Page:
As part of our 125th Anniversary Celebrations, this Saturday and Sunday, (almost to the exact date, 125-years ago!) we welcome back to 'The Shrine' The Clubs first ever opponents.
With one or two exceptions (due to pre-arranged Cup fixtures), over the Weekend, both the Senior and Mini & Junior Sections of Club will host our old friends from Aston Old Edwardians RFC.
For those who may not know the history of The Club, below is a brief look at the 'early years'
In 1883 King Edward VI Camp Hill Grammar School opened in the Digbeth area of Birmingham. Although the school moved to Kings Heath in 1956, the original Victorian building still stands proudly at the junction of the A34 and Birmingham’s busy middle ring road.
During the 1880s a number of Rugby Football matches between the ’School Team and Masters’ and a team of Old Boys took place but it was in 1893 that Camp Hill Old Edwardians formally came into being (pic 'The Boys' of 1893)
The Headmaster of the School, the Reverend Arthur Jamson Smith, was appointed the first President. This tradition continues to the present day , the current Headmaster Martin Garrod, being the Club’s 11th President.
The first shirts were maroon (the Camp Hill School colour) with a diagonal sash of light blue (the Kind Edward’s Foundation colour). The sash was replaced by a horizontal band just before the First World War. In recent times the shirt design had changed a number of times, in common with other clubs, but the original colours have been retained**
The new Club’s first game took place on 14th October 1893 against this Weekends opponents, Aston Old Edwardians (the old boys of King Edward VI School, Aston) at Showell Green Lane, Sparkhill. Camp Hill won the game 13-0 with the first try being scored by 17 year old E H ‘Teddy’ Parker. In that first season, Camp Hill played 16 matches, won 12, drew 2 and lost just 2.
Coincidentally 1893 can also be regarded as the year when modern Rugby Union Football was born. It was in that year that the decision to ban professionalism was taken, leading to the formation of the Rugby Football League in the North of England. In 1893 referees were, for the first time, given the power to blow a whistle to stop the game when a rule was broken. The advantage law was introduced and balls were to be of standard measurements.
For the first time, points were awarded for a try. Previously, scoring a try just gave the scoring team the opportunity to convert the try into a goal (a conversion). Before 1893 a try earned nothing if the goal kick was missed.
**SKULL & CROSSBONES
You may note from the Picture, on the Middle Row (far left) a certain Cecil P. C. Cariss wears a 'jersey' with a Skull & Crossbones insignia.
Cecil Cariss , went on to become a very well-known figure in the Birmingham property business. He set up and ran a family surveyors and estate agents, Cecil Cariss & Sons on Kings Heath High Street.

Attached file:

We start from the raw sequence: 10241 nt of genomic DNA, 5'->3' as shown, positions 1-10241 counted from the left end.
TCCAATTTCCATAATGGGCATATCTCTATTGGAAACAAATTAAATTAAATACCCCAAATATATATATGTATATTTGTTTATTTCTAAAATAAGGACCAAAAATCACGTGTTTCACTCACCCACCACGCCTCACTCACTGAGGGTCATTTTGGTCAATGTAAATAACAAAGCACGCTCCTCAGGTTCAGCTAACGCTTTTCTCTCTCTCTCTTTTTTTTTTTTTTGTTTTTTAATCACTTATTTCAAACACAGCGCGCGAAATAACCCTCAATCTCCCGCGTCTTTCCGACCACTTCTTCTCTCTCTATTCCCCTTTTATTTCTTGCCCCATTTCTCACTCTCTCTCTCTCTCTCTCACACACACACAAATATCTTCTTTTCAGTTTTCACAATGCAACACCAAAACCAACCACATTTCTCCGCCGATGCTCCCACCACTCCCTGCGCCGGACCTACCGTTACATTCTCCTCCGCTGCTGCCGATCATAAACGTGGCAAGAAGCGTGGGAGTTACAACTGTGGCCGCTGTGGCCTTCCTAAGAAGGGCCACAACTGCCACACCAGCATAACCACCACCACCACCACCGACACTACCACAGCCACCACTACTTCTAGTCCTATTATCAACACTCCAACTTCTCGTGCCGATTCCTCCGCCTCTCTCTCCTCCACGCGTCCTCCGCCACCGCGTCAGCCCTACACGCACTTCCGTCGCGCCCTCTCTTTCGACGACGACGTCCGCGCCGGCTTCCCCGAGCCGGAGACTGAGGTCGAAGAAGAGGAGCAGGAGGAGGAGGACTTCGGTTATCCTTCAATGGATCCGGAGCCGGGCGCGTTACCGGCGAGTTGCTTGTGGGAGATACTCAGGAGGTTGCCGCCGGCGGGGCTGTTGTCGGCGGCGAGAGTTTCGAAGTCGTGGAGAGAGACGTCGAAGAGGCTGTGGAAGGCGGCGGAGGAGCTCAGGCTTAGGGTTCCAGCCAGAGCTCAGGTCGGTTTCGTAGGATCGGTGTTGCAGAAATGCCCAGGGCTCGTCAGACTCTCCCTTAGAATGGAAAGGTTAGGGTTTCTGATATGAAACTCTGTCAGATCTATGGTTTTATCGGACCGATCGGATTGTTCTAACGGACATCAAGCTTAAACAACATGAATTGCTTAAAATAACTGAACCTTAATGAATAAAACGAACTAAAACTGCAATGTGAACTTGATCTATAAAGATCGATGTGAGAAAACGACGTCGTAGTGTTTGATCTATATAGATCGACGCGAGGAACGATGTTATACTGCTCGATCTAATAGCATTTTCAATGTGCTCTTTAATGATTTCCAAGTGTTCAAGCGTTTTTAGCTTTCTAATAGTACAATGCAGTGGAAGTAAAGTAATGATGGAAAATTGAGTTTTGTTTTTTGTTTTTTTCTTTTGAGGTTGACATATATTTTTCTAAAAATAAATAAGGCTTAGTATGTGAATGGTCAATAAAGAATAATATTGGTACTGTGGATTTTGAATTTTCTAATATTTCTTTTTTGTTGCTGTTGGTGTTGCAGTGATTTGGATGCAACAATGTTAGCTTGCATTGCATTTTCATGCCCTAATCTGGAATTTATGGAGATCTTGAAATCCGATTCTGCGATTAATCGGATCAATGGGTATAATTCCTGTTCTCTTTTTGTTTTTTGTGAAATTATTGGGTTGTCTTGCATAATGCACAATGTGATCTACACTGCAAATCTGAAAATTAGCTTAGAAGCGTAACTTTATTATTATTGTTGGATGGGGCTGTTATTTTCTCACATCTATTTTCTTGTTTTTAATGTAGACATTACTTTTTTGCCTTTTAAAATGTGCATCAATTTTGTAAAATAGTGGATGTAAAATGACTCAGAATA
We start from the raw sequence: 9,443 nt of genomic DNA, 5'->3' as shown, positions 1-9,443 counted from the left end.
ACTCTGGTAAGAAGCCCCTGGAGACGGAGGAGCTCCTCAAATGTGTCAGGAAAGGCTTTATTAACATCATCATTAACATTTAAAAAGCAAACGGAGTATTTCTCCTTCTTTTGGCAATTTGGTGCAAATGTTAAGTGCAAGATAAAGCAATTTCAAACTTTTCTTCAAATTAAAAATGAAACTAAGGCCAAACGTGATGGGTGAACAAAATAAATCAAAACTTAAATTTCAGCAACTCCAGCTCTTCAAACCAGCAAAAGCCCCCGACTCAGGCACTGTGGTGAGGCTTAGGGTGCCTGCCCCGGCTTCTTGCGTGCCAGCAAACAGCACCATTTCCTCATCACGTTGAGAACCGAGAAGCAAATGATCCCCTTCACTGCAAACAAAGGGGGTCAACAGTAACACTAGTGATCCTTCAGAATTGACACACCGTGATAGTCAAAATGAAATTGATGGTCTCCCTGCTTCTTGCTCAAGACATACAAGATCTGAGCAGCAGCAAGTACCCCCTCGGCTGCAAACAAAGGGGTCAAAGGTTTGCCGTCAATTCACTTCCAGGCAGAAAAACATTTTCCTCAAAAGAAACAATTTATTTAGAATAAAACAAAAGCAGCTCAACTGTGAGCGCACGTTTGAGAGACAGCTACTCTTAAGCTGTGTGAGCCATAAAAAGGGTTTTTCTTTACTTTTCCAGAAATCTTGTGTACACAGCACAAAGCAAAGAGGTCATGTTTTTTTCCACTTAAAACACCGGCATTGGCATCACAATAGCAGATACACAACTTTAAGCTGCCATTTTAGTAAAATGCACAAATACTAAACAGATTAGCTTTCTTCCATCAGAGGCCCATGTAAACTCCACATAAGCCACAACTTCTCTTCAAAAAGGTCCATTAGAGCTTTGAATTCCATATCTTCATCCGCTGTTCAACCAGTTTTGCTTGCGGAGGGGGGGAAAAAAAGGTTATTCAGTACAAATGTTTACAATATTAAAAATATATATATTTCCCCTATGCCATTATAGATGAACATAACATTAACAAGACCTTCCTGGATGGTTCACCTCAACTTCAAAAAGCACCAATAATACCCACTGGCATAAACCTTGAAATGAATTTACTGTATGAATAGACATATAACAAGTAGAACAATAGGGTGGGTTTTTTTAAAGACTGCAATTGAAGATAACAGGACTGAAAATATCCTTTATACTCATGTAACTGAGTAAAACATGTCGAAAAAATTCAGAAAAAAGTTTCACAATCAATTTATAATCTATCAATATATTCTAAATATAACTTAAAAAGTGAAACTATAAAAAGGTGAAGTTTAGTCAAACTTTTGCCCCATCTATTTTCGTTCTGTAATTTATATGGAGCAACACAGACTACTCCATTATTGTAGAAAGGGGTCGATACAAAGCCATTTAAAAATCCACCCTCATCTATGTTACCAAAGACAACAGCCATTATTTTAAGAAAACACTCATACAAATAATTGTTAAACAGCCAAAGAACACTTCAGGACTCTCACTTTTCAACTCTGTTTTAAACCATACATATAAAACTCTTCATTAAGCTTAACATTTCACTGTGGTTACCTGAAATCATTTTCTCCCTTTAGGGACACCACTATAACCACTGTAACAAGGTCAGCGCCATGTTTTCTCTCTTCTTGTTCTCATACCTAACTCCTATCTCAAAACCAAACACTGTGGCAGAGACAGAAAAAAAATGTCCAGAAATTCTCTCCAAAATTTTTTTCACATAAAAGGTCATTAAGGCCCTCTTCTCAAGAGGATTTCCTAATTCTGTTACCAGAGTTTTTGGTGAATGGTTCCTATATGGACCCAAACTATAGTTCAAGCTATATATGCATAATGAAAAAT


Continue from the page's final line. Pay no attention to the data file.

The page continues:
In that first season, Cariss was 19 years old. He was ‘deputy captain’ of the team and was described by Barry Bowker in his Club history covering 1893-1953 as “a bull like fullback, made redoubtable in appearance by the skull and crossbones (the Queen’s College insignia) on his jersey”.
Queen’s College was situated on Paradise Street in the centre of Birmingham, directly opposite the main entrance to the Town Hall (the building remains there to this day)
We have no definitive evidence that Cecil studied at the College, only the comment made by Barry Bowker, but, as Bowker was a professional historian and a man of great accuracy, we have no reason to doubt this.
The Club has spoken to Cecil Cariss’s grandson Richard, but unfortunately, neither he nor his two brothers can cast any further light on this aspect of their family history.
The link between the Skull & Crossbones and the history of Rugby Football runs very deep. The game was ‘invented’ at Rugby School. In the 19th Century. Each of the major public schools played their own version of football, played to their own rules. The rules laid down at Rugby School went on to become what we now know as ‘Rugby Football’.
The game at Rugby School was played between houses. Most schools still operate a house system but in boarding schools, they are the houses where pupils actually live.
The main house at Rugby School is called ‘School House’ and to this day, their match shirts carry the skull & crossbones insignia.
It would appear that many institutions and individuals used the skull & crossbones to demonstrate their link to the Rugby version of football rather than any other.
As a 'doth of the Cap' to the Skull & Crossbones 'legend', the insignia is now displayed on all Club Match Shirts.
Out of interest, in the year of the Club foundation, the following events also occurred -
- Settlers make a land run for prime land, in the Cherokee Strip in Oklahoma!
- Mahatma Gandhi arrives in South Africa, where he lived until 1914!
- The Poet and Soldier, Wilfred Owen was born, as was the Musician, Ivor Novello and the Main Club Chairman, Dave 'Skin' Maiden (last one is a fib!)
- The first British Ladies Amateur Golf Championship held at Royal Lytham & St Annes Golf Club
- Elementary Education (School Attendance) Act leads to raising of school leaving age in England and Wales to eleven!!!
See you at The Weekend
Updated 09:33 - 15 Oct 2018 by Nick Freeman